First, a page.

Lindy had been warned that the wind in Canberra would start in August and it certainly lived up to its reputation. The positive side is that the sun is waking up earlier each day and that means Lindy can see a bit more during her early morning runs. I don’t mind having a run now with Lindy in the mornings as long as I get to have a nap during the day.
August started with a W.A.R.M week in the snow, followed by the City to Surf “Fun” run. The rest of the month was filled with preparation for the Mara-bone in Melbourne, as well as meetings and lectures.
Inside this issue:
- A.R.M. week in the snow
- City to Surf “Fun” Run
W.A.R.M Week in the Snow
Who else could dream up a name called ‘WARM Week’ in the snow, except the instructors from Guide Dogs NSW/ACT? The full title of the week is “Winter Alpine and Rural Mobility Week”.
When Lindy was invited to attend, she was worried about how cold it would be up in the snowfields. However, the weather turned out perfectly – record snow falls three days before we got there, and then sunny and calm while we were there. I guess it was a warm week after all!
The purpose of the week was to provide clients of Guide Dogs NSW/ACT with an opportunity to experience traveling over different types of environment. The instructors showed Lindy and the seven other participants, different types of canes and techniques that are useful in rural travel.
The group tried out a new talking GPS system and we managed to navigate our way to the coffee shop. It certainly is a very important tool. Also, the humans in the group with limited vision, were taught how to use the sun to navigate through open rural areas. Mitch (my Labrador workmate) and I have our own unique way of navigating in open space, however we were not prepared to share this with our human handlers.
Lindy and the other vision impaired clients spent two mornings learning to cross-country ski. Their instructor Bruce gave them very helpful training and they were given an individual guide to ensure none of them get lost. Thanks to these guides, there were relatively few falls!
Mitch and I spent those two mornings hanging out at the bar. We had to turn down the many shouts that were offered, as we needed to be on duty for the rest of the day and couldn’t afford to be drunk on the job. We hope those humans recognize what we had to give up for them!
On the “snowshoes” day, I joined Lindy and the group, to snowshoe from Perisher to Smiggins. They couldn’t find any snowshoes to fit my paws, so I just walked with bare paws. It was fine until I decided to check out a tree off the main track. My paws sunk straight into the soft snow, so when I finally got to the tree, only part of my body and head was visible above the snow. I couldn’t lift my leg at all!!!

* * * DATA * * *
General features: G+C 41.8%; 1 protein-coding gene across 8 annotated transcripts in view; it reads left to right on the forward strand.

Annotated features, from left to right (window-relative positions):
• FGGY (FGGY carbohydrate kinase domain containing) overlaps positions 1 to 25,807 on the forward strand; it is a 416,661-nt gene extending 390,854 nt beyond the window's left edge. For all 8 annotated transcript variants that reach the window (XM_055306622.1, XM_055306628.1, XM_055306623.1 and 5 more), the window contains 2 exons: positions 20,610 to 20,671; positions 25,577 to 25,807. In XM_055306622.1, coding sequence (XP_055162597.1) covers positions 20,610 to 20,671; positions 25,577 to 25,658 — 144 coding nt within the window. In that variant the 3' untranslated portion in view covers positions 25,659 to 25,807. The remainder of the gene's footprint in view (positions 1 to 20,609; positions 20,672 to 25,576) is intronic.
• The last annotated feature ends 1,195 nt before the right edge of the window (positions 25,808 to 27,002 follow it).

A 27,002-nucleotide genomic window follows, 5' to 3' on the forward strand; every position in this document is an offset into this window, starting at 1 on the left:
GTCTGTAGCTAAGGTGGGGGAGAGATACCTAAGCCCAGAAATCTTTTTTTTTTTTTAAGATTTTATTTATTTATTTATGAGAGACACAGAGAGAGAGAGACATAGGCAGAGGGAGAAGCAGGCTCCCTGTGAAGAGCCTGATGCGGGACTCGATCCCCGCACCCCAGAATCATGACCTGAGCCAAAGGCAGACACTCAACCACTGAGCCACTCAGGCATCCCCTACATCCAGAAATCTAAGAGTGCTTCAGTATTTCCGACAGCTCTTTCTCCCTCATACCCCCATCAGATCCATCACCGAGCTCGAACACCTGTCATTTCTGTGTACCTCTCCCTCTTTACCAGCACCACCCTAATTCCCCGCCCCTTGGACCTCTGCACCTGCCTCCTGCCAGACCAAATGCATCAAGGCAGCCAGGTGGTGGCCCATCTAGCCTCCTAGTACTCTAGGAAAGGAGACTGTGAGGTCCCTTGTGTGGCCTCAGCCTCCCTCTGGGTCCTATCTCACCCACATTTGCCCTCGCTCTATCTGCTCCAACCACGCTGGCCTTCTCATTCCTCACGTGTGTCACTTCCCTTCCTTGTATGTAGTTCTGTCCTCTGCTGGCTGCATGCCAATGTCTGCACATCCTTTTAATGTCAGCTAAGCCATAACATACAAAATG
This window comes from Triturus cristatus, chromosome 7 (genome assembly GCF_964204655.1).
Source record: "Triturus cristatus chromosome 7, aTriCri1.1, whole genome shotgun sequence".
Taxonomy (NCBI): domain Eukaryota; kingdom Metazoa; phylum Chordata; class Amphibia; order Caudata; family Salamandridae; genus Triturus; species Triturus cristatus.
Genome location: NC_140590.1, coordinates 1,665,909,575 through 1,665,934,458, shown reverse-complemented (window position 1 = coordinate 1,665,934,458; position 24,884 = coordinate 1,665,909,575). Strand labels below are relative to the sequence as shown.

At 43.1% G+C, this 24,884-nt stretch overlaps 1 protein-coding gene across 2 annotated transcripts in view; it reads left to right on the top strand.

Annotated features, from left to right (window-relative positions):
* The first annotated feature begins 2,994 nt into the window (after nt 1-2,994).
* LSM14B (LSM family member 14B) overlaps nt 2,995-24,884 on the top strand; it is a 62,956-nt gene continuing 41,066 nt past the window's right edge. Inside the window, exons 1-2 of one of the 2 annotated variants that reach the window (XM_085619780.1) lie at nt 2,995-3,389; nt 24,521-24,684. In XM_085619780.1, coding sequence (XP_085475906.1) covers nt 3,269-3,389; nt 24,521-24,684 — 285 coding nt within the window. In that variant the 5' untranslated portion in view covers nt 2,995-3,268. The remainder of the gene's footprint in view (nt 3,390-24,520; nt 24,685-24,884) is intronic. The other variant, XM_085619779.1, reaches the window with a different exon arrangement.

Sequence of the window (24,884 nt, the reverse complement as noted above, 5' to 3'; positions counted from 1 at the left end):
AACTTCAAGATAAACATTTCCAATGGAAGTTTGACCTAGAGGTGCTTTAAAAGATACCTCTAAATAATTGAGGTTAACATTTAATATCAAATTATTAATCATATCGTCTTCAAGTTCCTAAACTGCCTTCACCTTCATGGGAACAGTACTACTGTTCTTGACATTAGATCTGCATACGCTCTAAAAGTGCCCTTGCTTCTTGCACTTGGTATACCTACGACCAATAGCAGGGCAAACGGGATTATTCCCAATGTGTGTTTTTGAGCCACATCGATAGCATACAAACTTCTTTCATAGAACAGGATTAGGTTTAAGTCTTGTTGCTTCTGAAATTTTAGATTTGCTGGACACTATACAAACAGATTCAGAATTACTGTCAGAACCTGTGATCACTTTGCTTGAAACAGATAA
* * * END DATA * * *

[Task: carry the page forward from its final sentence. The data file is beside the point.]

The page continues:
Lindy, with the help of the guides, built me a snowman and we posed for photos.
We had a snow fight while we were there. The instructors and guides were great sports, and they called out to the blinkies so the instructors and guides could be located and “snow-balled”!! It was a definitely fair fight. A few direct hits were landed, but no knockouts. Mitch and I awarded them a draw on points.
City to Surf ‘Fun’ Run
This year marked the 40th Anniversary of the Sun-Herald City to Surf. A record field of 80,000 people registered to take part in the 14km run from Sydney to Bondi Beach.
The first time Lindy ran in the City to Surf was in 1977. Lindy was able to see then and didn’t need a guide! She had entered with two of her schoolmates, Maureen Cummings and Alison Howell-Smith and the trio finished 3rd in the “School Girl Team” category!
Some 33 years later, Lindy fronted up to the start line with two of the Achilles runners as her guides, Michael Lovric and Daniel Barnett. As a Labrador Guide Dog, I was not suitable to guide Lindy in this race. I am vertically challenged. Those mad runners would not see me at all or would keep on stepping on my tail.
Lindy and her guides started in the second last wave, just in front of the prams and strollers group! Their wave started so far behind the race leaders, that the race winners were announced while Lindy and her guides were still waiting at the start line. Thus all the runners around them were resigned to the fact that they wouldn’t get the line honors!
Once they started the race, Michael led the trio through the thousands of runners and walkers. Michael yelled from start to finish “Blind Runners coming through”. Most of the runners and walkers were very accommodating and opened up gaps so the trio could get through. On some occasions, the message was drowned out by I-Pods, bands playing music or plastic cups being stepped on around drink stations. Michael, (knick-named “the bulldozer”) was somehow able to carve a way through anyway.
Dan led Lindy with a wrist strap between them, from start to finish. He ensured Lindy followed closely behind Michael, slipping through narrow gaps in the crowd of runners, and managed to avoided all the “cateyes” and potholes in the road along the way.
The trio registered an official time of 82.5 minutes. This was a 15-minute improvement from last year. Michael did such a great job of making a bee-line down the middle of the road, that they only ran an extra 200 meters over the official race distance of 14 kilometers. Very Special Thanks must go to Michael and Dan for making sure Lindy got to the finish line safely.
At the end of the event, Lindy was rewarded with a yummy lunch at the Coogee Bay Hotel and I had a holiday in Canberra at Andrea’s family resort.
That’s about it for this month’s message from the Black Labrador.
Watch out next issue for the Melbourne Mara-bone preparation update
Remember: “Enjoy your achievements, especially the journey along the way”